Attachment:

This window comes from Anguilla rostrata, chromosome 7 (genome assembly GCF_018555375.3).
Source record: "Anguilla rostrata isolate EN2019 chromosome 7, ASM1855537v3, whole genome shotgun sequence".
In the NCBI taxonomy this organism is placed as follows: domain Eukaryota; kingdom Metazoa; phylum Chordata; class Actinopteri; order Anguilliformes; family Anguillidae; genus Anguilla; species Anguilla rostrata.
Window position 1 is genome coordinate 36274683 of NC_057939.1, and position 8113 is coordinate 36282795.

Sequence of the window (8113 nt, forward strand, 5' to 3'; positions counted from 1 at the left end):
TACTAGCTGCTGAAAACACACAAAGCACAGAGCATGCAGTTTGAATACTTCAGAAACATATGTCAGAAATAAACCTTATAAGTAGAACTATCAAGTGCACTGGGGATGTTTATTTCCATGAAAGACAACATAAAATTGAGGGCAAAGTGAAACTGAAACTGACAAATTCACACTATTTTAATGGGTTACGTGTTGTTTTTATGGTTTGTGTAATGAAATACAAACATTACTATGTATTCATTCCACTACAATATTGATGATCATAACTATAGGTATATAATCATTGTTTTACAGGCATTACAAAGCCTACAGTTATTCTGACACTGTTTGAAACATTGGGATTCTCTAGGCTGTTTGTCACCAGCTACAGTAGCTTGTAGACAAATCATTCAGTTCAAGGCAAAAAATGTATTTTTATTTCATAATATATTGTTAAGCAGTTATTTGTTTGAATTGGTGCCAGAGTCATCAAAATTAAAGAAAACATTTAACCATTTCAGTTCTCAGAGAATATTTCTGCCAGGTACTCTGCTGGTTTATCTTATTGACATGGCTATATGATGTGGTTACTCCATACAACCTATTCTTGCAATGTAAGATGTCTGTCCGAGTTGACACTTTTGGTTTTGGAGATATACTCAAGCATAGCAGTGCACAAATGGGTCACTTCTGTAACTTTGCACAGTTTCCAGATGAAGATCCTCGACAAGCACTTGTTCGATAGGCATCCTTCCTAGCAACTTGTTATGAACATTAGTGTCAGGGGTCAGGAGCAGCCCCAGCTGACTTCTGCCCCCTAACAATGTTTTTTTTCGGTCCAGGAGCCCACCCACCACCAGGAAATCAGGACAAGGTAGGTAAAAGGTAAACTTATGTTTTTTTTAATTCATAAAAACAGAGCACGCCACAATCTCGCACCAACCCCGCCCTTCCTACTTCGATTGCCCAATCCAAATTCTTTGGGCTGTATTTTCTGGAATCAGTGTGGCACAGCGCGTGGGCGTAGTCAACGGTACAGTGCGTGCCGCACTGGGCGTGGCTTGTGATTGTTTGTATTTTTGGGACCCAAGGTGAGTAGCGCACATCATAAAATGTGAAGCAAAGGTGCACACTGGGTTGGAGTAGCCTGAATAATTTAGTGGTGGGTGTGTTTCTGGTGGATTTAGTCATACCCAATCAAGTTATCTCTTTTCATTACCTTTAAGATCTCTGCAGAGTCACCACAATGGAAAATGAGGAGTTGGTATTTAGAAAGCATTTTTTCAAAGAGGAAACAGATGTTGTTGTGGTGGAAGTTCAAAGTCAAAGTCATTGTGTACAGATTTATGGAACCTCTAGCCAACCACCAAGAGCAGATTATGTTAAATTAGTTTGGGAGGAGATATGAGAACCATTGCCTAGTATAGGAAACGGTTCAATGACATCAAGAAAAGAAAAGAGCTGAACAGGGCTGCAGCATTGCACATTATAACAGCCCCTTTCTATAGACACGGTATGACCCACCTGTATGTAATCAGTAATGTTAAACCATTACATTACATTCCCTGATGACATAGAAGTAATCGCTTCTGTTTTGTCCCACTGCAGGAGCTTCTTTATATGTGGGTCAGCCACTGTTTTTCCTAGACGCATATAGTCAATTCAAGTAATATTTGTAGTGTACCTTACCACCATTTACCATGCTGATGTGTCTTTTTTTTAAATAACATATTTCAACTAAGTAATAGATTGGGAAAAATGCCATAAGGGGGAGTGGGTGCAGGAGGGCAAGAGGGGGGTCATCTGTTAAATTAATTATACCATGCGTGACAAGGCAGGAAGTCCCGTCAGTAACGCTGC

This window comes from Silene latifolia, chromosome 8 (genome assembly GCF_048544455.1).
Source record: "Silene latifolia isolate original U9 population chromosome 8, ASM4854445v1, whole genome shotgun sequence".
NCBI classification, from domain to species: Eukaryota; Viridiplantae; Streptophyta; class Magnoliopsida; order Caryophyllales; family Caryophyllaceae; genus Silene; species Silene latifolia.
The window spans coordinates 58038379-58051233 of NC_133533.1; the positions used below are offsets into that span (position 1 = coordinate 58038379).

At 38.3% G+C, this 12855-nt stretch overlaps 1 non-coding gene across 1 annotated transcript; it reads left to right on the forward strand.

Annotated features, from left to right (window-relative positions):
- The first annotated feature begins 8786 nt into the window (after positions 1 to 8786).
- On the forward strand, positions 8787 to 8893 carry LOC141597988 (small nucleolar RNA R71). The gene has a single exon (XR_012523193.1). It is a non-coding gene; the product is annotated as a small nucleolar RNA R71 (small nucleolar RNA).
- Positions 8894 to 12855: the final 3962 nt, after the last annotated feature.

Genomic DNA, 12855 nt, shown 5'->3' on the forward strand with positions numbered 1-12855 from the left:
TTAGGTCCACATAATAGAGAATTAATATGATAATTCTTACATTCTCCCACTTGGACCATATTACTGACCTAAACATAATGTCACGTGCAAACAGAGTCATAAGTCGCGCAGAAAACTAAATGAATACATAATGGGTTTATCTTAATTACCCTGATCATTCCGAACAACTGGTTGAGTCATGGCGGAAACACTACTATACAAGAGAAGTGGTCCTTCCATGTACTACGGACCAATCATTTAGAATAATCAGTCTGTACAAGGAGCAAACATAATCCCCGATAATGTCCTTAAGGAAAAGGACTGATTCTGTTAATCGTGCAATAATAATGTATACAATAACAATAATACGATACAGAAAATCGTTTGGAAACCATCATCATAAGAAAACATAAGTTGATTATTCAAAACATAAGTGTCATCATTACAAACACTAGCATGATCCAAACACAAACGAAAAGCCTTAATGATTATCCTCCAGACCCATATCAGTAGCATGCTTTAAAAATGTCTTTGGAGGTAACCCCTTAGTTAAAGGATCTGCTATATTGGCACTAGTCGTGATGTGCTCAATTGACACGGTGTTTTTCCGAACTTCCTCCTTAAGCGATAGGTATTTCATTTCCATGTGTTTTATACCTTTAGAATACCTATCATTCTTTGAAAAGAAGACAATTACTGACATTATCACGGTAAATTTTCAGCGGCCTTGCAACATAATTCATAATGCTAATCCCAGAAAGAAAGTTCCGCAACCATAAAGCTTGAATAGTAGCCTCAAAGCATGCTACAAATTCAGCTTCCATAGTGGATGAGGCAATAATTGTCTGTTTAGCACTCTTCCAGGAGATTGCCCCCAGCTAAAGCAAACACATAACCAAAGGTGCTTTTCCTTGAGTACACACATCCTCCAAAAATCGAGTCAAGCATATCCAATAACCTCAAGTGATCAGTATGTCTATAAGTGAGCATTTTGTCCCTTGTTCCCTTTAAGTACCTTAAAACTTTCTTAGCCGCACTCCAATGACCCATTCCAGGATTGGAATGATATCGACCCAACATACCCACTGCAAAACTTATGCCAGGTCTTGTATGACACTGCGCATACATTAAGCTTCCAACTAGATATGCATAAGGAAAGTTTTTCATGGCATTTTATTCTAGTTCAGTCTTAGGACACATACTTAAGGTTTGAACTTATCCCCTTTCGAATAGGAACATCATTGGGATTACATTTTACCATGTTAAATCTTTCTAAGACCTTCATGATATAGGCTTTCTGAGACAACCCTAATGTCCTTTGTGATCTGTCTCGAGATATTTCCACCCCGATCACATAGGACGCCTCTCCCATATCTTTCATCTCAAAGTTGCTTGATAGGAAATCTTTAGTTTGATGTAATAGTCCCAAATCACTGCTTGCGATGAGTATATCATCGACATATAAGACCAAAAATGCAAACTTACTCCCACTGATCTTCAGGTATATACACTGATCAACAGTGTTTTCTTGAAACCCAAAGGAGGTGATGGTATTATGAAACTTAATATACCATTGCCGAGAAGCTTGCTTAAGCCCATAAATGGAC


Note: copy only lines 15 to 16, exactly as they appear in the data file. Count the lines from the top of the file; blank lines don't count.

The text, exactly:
- Positions 8894 to 12855: the final 3962 nt, after the last annotated feature.

Genomic DNA, 12855 nt, shown 5'->3' on the forward strand with positions numbered 1-12855 from the left: